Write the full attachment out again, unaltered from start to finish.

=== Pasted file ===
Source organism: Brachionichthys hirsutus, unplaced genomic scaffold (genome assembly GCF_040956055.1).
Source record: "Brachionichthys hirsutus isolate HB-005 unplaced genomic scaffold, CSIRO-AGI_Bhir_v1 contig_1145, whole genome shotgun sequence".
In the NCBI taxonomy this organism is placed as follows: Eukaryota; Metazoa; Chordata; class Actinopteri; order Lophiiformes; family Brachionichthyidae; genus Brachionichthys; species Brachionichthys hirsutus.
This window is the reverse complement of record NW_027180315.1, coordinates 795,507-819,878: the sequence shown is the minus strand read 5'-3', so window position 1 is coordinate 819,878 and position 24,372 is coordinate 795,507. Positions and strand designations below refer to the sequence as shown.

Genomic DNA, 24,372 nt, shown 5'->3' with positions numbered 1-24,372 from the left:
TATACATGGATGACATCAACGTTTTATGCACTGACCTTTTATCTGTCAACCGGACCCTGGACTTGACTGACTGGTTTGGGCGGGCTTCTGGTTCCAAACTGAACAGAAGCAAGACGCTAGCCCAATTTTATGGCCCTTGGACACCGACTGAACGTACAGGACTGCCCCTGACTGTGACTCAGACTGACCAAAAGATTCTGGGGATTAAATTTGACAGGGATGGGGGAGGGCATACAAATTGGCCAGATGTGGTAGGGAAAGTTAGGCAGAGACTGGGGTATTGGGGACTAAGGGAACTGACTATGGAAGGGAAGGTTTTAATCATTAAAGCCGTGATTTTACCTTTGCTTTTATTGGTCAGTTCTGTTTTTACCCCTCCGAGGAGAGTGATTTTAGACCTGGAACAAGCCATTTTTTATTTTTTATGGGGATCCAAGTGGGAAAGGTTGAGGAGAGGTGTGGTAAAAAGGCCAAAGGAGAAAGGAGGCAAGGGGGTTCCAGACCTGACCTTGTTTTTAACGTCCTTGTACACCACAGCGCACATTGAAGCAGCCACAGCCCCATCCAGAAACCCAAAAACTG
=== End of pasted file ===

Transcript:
Source organism: Brachionichthys hirsutus, unplaced genomic scaffold (genome assembly GCF_040956055.1).
Source record: "Brachionichthys hirsutus isolate HB-005 unplaced genomic scaffold, CSIRO-AGI_Bhir_v1 contig_1145, whole genome shotgun sequence".
In the NCBI taxonomy this organism is placed as follows: Eukaryota; Metazoa; Chordata; class Actinopteri; order Lophiiformes; family Brachionichthyidae; genus Brachionichthys; species Brachionichthys hirsutus.
This window is the reverse complement of record NW_027180315.1, coordinates 795,507-819,878: the sequence shown is the minus strand read 5'-3', so window position 1 is coordinate 819,878 and position 24,372 is coordinate 795,507. Positions and strand designations below refer to the sequence as shown.

Genomic DNA, 24,372 nt, shown 5'->3' with positions numbered 1-24,372 from the left:
TATACATGGATGACATCAACGTTTTATGCACTGACCTTTTATCTGTCAACCGGACCCTGGACTTGACTGACTGGTTTGGGCGGGCTTCTGGTTCCAAACTGAACAGAAGCAAGACGCTAGCCCAATTTTATGGCCCTTGGACACCGACTGAACGTACAGGACTGCCCCTGACTGTGACTCAGACTGACCAAAAGATTCTGGGGATTAAATTTGACAGGGATGGGGGAGGGCATACAAATTGGCCAGATGTGGTAGGGAAAGTTAGGCAGAGACTGGGGTATTGGGGACTAAGGGAACTGACTATGGAAGGGAAGGTTTTAATCATTAAAGCCGTGATTTTACCTTTGCTTTTATTGGTCAGTTCTGTTTTTACCCCTCCGAGGAGAGTGATTTTAGACCTGGAACAAGCCATTTTTTATTTTTTATGGGGATCCAAGTGGGAAAGGTTGAGGAGAGGTGTGGTAAAAAGGCCAAAGGAGAAAGGAGGCAAGGGGGTTCCAGACCTGACCTTGTTTTTAACGTCCTTGTACACCACAGCGCACATTGAAGCAGCCACAGCCCCATCCAGAAACCCAAAAACTG